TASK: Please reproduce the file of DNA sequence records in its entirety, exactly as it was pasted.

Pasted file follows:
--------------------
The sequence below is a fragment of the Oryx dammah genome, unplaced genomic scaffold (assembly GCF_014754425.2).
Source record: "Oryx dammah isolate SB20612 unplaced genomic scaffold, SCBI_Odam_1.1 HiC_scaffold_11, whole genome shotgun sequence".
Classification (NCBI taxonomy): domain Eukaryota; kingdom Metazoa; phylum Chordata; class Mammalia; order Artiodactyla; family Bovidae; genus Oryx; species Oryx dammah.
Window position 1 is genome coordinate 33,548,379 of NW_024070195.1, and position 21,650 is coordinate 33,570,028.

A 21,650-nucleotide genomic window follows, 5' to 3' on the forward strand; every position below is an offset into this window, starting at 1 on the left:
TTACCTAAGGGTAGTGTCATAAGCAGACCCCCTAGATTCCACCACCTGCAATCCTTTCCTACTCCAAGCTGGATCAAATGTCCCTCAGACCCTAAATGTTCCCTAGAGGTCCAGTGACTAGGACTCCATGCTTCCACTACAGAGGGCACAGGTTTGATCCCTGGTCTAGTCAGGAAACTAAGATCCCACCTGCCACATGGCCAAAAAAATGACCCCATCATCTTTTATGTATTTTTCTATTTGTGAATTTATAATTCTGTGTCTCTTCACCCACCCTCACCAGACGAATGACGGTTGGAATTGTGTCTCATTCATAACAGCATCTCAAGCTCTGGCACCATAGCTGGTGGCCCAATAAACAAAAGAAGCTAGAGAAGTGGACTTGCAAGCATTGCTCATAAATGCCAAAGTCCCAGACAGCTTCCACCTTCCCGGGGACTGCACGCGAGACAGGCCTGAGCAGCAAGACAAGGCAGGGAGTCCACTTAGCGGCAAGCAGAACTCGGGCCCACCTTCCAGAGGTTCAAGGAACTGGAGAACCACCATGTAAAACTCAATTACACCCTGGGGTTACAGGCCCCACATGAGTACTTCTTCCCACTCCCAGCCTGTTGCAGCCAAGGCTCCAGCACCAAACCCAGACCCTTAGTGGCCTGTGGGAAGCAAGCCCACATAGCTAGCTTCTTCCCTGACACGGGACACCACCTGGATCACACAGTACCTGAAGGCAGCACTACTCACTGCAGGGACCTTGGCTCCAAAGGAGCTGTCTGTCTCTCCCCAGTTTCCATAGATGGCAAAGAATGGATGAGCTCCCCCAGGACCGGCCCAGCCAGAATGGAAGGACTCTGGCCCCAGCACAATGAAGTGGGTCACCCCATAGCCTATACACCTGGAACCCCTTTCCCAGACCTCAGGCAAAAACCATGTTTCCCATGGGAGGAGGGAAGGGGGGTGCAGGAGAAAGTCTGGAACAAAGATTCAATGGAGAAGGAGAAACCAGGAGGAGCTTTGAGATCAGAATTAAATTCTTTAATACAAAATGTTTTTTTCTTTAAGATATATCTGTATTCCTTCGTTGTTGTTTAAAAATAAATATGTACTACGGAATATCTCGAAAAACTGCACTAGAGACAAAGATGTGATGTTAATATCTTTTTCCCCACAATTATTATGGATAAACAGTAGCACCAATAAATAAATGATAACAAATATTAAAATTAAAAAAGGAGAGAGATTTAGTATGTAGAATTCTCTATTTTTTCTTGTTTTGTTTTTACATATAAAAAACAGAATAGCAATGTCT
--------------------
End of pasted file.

The sequence below is a fragment of the Oryx dammah genome, unplaced genomic scaffold (assembly GCF_014754425.2).
Source record: "Oryx dammah isolate SB20612 unplaced genomic scaffold, SCBI_Odam_1.1 HiC_scaffold_11, whole genome shotgun sequence".
Classification (NCBI taxonomy): domain Eukaryota; kingdom Metazoa; phylum Chordata; class Mammalia; order Artiodactyla; family Bovidae; genus Oryx; species Oryx dammah.
Window position 1 is genome coordinate 33,548,379 of NW_024070195.1, and position 21,650 is coordinate 33,570,028.

A 21,650-nucleotide genomic window follows, 5' to 3' on the forward strand; every position below is an offset into this window, starting at 1 on the left:
TTACCTAAGGGTAGTGTCATAAGCAGACCCCCTAGATTCCACCACCTGCAATCCTTTCCTACTCCAAGCTGGATCAAATGTCCCTCAGACCCTAAATGTTCCCTAGAGGTCCAGTGACTAGGACTCCATGCTTCCACTACAGAGGGCACAGGTTTGATCCCTGGTCTAGTCAGGAAACTAAGATCCCACCTGCCACATGGCCAAAAAAATGACCCCATCATCTTTTATGTATTTTTCTATTTGTGAATTTATAATTCTGTGTCTCTTCACCCACCCTCACCAGACGAATGACGGTTGGAATTGTGTCTCATTCATAACAGCATCTCAAGCTCTGGCACCATAGCTGGTGGCCCAATAAACAAAAGAAGCTAGAGAAGTGGACTTGCAAGCATTGCTCATAAATGCCAAAGTCCCAGACAGCTTCCACCTTCCCGGGGACTGCACGCGAGACAGGCCTGAGCAGCAAGACAAGGCAGGGAGTCCACTTAGCGGCAAGCAGAACTCGGGCCCACCTTCCAGAGGTTCAAGGAACTGGAGAACCACCATGTAAAACTCAATTACACCCTGGGGTTACAGGCCCCACATGAGTACTTCTTCCCACTCCCAGCCTGTTGCAGCCAAGGCTCCAGCACCAAACCCAGACCCTTAGTGGCCTGTGGGAAGCAAGCCCACATAGCTAGCTTCTTCCCTGACACGGGACACCACCTGGATCACACAGTACCTGAAGGCAGCACTACTCACTGCAGGGACCTTGGCTCCAAAGGAGCTGTCTGTCTCTCCCCAGTTTCCATAGATGGCAAAGAATGGATGAGCTCCCCCAGGACCGGCCCAGCCAGAATGGAAGGACTCTGGCCCCAGCACAATGAAGTGGGTCACCCCATAGCCTATACACCTGGAACCCCTTTCCCAGACCTCAGGCAAAAACCATGTTTCCCATGGGAGGAGGGAAGGGGGGTGCAGGAGAAAGTCTGGAACAAAGATTCAATGGAGAAGGAGAAACCAGGAGGAGCTTTGAGATCAGAATTAAATTCTTTAATACAAAATGTTTTTTTCTTTAAGATATATCTGTATTCCTTCGTTGTTGTTTAAAAATAAATATGTACTACGGAATATCTCGAAAAACTGCACTAGAGACAAAGATGTGATGTTAATATCTTTTTCCCCACAATTATTATGGATAAACAGTAGCACCAATAAATAAATGATAACAAATATTAAAATTAAAAAAGGAGAGAGATTTAGTATGTAGAATTCTCTATTTTTTCTTGTTTTGTTTTTACATATAAAAAACAGAATAGCAATGTCT